Wyden Introduces Bill to Increase Transparency of PBMs

The Senate Finance Committee’s top Democrat is leading a push to “lift the veil of secrecy” surrounding pharmacy benefit managers, the intermediaries in drug price negotiations between manufacturers, pharmacies and insurers.

The legislation, which Sen. Ron Wyden rolled out on Wednesday, would force pharmacy benefit managers to disclose the total amount in rebates and discounts they receive from manufacturers to get their drugs listed on formularies. The legislation aims to reveal how much in savings negotiated by PBMs on behalf of insurers actually go to health plans.

Wyden’s transparency push comes as PBMs are facing more scrutiny over rising drug prices, including from the oft-maligned pharmaceutical industry. (PhRMA, the pharmaceutical industry trade group, launched its own campaign that focuses on how PBMs and other healthcare players are benefiting from higher drug prices.)

“It is time to lift the veil of secrecy on a powerful industry that claims it is bringing down the price of medicine that Americans pick up at their pharmacy,” Wyden said on a call with reporters. “Today the public knows virtually nothing about whether pharmaceutical benefit managers are saving money for the consumer or pocketing for itself.”

The bill also aims to increase transparency over the practice known as “spread pricing,” in which the drug price a PBM charges an insurer sponsoring a health plan is much greater than what the PBM pays a pharmacy, without the insurers’ knowledge. The result, experts say, is patients paying more to get care.

In addition, the bill would have HHS establish a minimum percentage amount of a rebate or discount that would go to “patient utilization under the plan.” And it would reform Medicare Part D so seniors would pay a percentage of the negotiated drug price, not the manufacturer’s more expensive listed price.

The Pharmaceutical Care Management Association, which represents PBMs, hit back at the legislation in a statement, claiming the bill would increase premiums. The industry group also claimed that “PBMs typically reduce prescription drug costs by 30 percent by using their scale and expertise to negotiate discounts from competing drug companies and drugstores.”

Wyden said the industry lacks evidence to back up its claims.

“If you look at all the promotional material that the PBM manager industry puts out, it constantly talks about how they are producing great benefits for consumers and buyers and the like and then you go to try and get some back up and there’s no there, there,” he said on the call.

The bill currently has two co-sponsors: Democratic Sens. Sherrod Brown (Ohio) and Heidi Heitkamp (N.D.), but it does not yet have any bipartisan support. Sen. Chuck Grassley (R-Iowa), who has worked with Wyden on drug price issues in the past, has not yet had a chance to read the bill, his office said.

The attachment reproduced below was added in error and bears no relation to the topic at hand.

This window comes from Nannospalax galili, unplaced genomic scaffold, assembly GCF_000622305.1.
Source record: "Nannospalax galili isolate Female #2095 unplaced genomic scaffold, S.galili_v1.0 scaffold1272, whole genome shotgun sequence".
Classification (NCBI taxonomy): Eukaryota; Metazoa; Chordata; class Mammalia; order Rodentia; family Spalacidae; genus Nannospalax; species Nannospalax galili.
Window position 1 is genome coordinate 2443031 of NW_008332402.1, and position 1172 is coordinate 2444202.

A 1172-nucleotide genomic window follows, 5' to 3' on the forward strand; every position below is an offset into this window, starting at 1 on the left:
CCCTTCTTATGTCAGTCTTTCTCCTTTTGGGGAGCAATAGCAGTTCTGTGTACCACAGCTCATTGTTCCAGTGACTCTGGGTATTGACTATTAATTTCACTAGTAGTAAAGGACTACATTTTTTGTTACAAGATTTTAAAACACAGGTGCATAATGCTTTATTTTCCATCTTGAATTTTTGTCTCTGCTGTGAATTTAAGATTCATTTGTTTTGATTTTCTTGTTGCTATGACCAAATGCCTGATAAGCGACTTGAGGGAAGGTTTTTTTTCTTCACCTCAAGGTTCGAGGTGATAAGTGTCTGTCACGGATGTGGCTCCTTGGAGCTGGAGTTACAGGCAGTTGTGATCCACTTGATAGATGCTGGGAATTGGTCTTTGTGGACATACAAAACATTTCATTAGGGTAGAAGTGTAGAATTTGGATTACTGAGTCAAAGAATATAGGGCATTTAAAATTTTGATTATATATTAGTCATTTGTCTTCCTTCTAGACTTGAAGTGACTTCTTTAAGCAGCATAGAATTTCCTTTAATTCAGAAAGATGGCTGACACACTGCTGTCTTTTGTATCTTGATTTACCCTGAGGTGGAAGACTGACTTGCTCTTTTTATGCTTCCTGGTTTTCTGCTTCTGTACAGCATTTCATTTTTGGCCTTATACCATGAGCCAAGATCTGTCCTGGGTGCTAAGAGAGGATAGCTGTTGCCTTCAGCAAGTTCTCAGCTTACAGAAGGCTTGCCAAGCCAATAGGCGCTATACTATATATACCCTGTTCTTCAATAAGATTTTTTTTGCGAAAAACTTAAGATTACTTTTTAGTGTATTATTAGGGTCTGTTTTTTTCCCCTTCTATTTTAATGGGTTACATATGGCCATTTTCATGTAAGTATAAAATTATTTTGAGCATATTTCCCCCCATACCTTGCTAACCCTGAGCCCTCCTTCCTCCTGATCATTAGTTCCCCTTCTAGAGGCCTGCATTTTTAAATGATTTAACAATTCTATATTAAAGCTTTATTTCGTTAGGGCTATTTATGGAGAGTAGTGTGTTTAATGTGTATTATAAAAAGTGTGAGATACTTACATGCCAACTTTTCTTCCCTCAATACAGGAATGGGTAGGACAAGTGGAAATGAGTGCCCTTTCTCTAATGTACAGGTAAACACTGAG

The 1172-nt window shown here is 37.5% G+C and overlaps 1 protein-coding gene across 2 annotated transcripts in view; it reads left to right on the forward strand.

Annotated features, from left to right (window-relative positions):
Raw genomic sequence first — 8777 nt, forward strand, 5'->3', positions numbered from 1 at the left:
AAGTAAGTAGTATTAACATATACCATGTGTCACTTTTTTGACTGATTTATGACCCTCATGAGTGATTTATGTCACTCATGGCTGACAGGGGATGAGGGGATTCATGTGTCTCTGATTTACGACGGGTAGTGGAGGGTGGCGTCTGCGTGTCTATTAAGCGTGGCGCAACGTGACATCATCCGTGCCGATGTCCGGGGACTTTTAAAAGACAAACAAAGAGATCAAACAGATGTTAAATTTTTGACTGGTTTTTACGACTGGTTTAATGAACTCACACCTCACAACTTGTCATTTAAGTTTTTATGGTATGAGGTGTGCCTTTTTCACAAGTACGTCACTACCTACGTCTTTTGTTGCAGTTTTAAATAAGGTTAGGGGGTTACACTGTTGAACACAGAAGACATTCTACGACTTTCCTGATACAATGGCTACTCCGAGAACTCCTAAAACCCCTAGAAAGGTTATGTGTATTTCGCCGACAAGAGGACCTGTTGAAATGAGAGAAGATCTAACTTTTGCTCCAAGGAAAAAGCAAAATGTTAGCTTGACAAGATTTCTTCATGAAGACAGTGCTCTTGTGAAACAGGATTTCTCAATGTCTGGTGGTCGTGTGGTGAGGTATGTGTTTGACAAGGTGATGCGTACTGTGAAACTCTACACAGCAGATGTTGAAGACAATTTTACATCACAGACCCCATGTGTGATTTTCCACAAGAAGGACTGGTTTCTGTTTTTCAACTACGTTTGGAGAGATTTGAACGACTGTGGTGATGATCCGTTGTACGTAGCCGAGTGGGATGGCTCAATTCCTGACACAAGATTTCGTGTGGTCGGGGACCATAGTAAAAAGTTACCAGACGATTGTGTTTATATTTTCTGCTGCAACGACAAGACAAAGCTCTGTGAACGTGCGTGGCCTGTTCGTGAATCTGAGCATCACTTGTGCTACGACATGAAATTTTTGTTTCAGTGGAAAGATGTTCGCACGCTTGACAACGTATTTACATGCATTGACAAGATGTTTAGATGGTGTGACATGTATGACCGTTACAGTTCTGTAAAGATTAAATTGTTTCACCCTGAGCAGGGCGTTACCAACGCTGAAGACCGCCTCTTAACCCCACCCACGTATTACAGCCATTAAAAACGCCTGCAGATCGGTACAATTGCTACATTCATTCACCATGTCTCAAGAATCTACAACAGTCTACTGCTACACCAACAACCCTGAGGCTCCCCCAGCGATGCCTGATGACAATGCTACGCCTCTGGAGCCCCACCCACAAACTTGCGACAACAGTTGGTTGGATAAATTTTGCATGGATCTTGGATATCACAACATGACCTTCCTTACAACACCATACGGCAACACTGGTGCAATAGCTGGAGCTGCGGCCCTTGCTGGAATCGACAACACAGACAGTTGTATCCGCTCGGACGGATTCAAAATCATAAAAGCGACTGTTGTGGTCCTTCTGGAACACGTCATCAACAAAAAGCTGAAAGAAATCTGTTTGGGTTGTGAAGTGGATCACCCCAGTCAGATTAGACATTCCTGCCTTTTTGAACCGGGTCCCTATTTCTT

“He’s looking at PBMs through his attempt to get an all-encompassing understanding of what’s behind high drug costs,” a spokeswoman said in an email.

The industry group is also taking a stand against a House bill to increase oversight over how PBMs list prices. The group criticized the bipartisan legislation, sponsored by Rep. Doug Collins (R-Ga.), saying it would increase the cost of prescription drugs.

Briefings

Health Brief: Week in Review & What’s Ahead

The Senate GOP’s working group on health care is still discussing how to craft a bill to replace the Affordable Care Act, but lawmakers are also focused on a short-term fix to stabilize the individual insurance markets next year. The fix needs to come before June 21, insurers’ deadline for deciding whether to participate in the exchanges for 2018.

Health Brief: House May Need to Vote on AHCA Again

There is a chance that House Republicans will have to vote again on their health care bill, which was barely passed by the chamber earlier this month. Speaker Paul Ryan has not yet sent the bill to the Senate because parts of it may have to be redone, depending on how the Congressional Budget Office estimates its effects.

Washington Brief: Trump Calls Naming of Special Counsel the ‘Greatest Witch Hunt of a Politician’ in U.S. History

Robert Mueller, a former Federal Bureau of Investigation director, was named special counsel by Deputy Attorney General Rod Rosenstein to oversee the FBI’s investigation into Russian connections to President Donald Trump’s 2016 presidential campaign. Trump responded on Twitter by saying the naming of a special counsel is “the single greatest witch hunt of a politician in American history!”

Washington Brief: Chaffetz Demands FBI Turn Over All Records of Comey’s Meetings With Trump

A memo written in February by now-former Federal Bureau of Investigation Director James Comey says President Donald Trump urged him to abandon an FBI investigation into former National Security Advisor Michael Flynn. House Oversight Committee Chairman Jason Chaffetz (R-Utah) demanded that the FBI turn over all documents related to meetings between Trump and Comey.

Load More